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Bulldog put out of its broadband misery

Parent company Cable & Wireless is giving up on the UK retail broadband market after racking up major losses, hordes of complaints and an Ofcom investigation
Written by Graeme Wearden, Contributor

Cable & Wireless has abandoned its goal of making Bulldog a major force in the retail broadband space.

As first reported by ZDNet UK on Wednesday, Bulldog will not sign up any new broadband customers. Instead, it will concentrate on selling wholesale broadband services to other Internet service providers.

In a statement released on Thursday morning, Cable & Wireless said it would “cease any further proactive sales, marketing or advertising activities to acquire new residential and small business customers.” Around 150 jobs will be lost, mainly from sales and marketing.

Bulldog added that its existing broadband customers will be retained, with “ongoing customer care and launch of new innovative services.” However, Bulldog has suffered repeated problems with its customer service and support over the last year, which led to an Ofcom investigation.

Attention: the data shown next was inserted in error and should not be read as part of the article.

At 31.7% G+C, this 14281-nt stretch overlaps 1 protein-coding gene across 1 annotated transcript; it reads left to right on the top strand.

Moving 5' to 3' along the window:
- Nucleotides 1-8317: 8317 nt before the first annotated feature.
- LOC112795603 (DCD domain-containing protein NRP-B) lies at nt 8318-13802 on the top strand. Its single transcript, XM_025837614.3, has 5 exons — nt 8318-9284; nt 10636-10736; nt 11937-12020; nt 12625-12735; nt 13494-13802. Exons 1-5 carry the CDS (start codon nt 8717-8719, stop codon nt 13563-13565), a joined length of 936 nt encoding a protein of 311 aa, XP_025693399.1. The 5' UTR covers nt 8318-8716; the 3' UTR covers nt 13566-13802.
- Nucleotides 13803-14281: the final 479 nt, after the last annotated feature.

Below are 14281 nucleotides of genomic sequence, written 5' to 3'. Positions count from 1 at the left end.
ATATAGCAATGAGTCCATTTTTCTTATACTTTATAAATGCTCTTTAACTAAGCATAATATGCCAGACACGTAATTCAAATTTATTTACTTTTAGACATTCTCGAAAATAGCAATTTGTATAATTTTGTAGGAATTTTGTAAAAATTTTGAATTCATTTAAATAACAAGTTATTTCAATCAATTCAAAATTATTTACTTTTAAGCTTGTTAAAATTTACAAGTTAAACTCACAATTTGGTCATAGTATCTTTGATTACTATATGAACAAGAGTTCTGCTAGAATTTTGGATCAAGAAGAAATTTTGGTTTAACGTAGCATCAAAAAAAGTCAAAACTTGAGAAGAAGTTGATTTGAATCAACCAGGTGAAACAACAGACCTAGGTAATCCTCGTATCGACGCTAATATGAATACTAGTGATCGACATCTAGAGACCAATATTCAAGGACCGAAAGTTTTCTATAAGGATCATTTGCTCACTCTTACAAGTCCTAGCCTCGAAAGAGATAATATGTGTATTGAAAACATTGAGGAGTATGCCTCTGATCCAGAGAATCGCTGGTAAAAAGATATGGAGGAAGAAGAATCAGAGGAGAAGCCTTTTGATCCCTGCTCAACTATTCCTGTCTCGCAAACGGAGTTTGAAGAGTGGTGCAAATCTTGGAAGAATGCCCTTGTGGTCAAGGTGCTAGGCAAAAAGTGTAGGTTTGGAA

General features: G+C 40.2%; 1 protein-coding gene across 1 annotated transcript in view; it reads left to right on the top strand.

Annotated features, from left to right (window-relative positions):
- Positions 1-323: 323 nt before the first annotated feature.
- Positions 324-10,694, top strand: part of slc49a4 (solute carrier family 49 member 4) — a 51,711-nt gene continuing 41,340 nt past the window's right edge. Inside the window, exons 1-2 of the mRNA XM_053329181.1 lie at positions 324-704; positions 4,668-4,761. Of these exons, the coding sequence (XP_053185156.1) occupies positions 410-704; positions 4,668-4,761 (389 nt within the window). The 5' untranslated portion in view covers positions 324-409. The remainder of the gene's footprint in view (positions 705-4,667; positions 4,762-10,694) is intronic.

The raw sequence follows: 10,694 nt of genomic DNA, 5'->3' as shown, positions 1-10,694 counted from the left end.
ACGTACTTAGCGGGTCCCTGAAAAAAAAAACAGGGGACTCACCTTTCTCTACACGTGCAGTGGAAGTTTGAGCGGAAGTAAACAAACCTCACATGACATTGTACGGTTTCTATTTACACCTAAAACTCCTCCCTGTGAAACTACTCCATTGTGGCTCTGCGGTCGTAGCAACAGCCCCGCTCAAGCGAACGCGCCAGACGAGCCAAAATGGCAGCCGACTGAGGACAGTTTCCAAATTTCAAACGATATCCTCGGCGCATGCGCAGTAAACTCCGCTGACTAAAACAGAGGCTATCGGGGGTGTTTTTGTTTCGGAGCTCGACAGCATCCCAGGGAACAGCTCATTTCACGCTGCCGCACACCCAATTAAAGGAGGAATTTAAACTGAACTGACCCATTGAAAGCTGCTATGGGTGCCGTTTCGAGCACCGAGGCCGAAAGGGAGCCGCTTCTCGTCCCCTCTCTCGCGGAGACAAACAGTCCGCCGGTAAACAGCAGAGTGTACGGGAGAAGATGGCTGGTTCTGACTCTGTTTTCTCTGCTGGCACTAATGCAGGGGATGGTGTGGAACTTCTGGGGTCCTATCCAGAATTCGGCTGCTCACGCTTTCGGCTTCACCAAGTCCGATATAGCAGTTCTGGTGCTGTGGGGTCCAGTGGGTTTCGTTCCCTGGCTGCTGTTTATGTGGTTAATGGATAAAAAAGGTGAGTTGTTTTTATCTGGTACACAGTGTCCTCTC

C&W said that it still hopes to reach its target of 800 unbundled telephone exchanges by September 2006, compared to 411 today. This would allow it to offer wholesale broadband services in many urban areas in the UK.

C&W bought Bulldog in May 2004 for £18.6m. Since then, it has launched an expensive network rollout programme and invested heavily in advertising. In the 12 months to March 2006, Bulldog made a loss of over £100m on turnover of £33m.

Last year, C&W said that it was aiming to capture 30 percent of the UK broadband market. According to sources familiar with the situation, the news that Carphone Warehouse had signed up around a third of a million customers for its 'free' broadband service since April was the last straw.

Analysts said they weren’t surprised by C&W’s decision, following the problems suffered by Bulldog.

“Rather than trying to compete head-on, it makes more sense for Bulldog to leverage its investment in unbundling by becoming a potential supplier to its current rivals. Currently operating as a retail ISP, Bulldog now has, on average, less than 300 customers per unbundled exchange, and prospects for growing this significantly are fading by the day,” said Cesar Bachelet, senior analyst at Ovum.

“However, if Bulldog is to successfully capitalise on the UK Local Loop Unbundling (LLU) boom, which has been fuelled by substantial reductions in LLU charges and the creation of BT Openreach, the challenge, as ever, will lie in execution. Ditching a tarnished brand may be a good way to start,” Bachelet added.

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